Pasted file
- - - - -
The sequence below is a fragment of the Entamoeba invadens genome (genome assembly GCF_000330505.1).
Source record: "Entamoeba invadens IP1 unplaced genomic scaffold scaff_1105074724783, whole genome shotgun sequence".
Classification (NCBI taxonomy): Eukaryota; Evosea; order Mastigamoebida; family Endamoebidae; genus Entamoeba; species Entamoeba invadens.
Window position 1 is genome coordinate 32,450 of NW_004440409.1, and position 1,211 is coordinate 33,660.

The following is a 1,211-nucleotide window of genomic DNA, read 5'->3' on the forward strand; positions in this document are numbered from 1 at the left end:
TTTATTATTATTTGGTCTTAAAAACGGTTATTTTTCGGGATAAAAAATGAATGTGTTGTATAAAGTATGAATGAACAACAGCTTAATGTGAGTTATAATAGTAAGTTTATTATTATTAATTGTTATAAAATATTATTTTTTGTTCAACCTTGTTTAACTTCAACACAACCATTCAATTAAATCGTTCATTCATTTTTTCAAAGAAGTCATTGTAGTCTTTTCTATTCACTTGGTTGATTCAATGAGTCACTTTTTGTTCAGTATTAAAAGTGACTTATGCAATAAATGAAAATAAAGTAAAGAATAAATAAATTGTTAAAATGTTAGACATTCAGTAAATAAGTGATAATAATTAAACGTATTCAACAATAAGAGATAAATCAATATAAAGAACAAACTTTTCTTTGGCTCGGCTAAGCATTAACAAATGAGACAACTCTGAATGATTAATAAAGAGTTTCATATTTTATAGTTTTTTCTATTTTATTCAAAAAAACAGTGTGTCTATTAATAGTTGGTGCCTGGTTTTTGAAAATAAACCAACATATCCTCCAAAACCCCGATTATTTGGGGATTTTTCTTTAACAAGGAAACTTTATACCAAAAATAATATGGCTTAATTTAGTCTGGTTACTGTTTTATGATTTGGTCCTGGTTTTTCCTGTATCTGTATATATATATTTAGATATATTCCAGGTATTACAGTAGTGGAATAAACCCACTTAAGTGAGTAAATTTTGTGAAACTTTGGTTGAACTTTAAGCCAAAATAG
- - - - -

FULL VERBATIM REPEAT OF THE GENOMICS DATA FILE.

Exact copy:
The sequence below is a fragment of the Entamoeba invadens genome (genome assembly GCF_000330505.1).
Source record: "Entamoeba invadens IP1 unplaced genomic scaffold scaff_1105074724783, whole genome shotgun sequence".
Classification (NCBI taxonomy): Eukaryota; Evosea; order Mastigamoebida; family Endamoebidae; genus Entamoeba; species Entamoeba invadens.
Window position 1 is genome coordinate 32,450 of NW_004440409.1, and position 1,211 is coordinate 33,660.

The following is a 1,211-nucleotide window of genomic DNA, read 5'->3' on the forward strand; positions in this document are numbered from 1 at the left end:
TTTATTATTATTTGGTCTTAAAAACGGTTATTTTTCGGGATAAAAAATGAATGTGTTGTATAAAGTATGAATGAACAACAGCTTAATGTGAGTTATAATAGTAAGTTTATTATTATTAATTGTTATAAAATATTATTTTTTGTTCAACCTTGTTTAACTTCAACACAACCATTCAATTAAATCGTTCATTCATTTTTTCAAAGAAGTCATTGTAGTCTTTTCTATTCACTTGGTTGATTCAATGAGTCACTTTTTGTTCAGTATTAAAAGTGACTTATGCAATAAATGAAAATAAAGTAAAGAATAAATAAATTGTTAAAATGTTAGACATTCAGTAAATAAGTGATAATAATTAAACGTATTCAACAATAAGAGATAAATCAATATAAAGAACAAACTTTTCTTTGGCTCGGCTAAGCATTAACAAATGAGACAACTCTGAATGATTAATAAAGAGTTTCATATTTTATAGTTTTTTCTATTTTATTCAAAAAAACAGTGTGTCTATTAATAGTTGGTGCCTGGTTTTTGAAAATAAACCAACATATCCTCCAAAACCCCGATTATTTGGGGATTTTTCTTTAACAAGGAAACTTTATACCAAAAATAATATGGCTTAATTTAGTCTGGTTACTGTTTTATGATTTGGTCCTGGTTTTTCCTGTATCTGTATATATATATTTAGATATATTCCAGGTATTACAGTAGTGGAATAAACCCACTTAAGTGAGTAAATTTTGTGAAACTTTGGTTGAACTTTAAGCCAAAATAG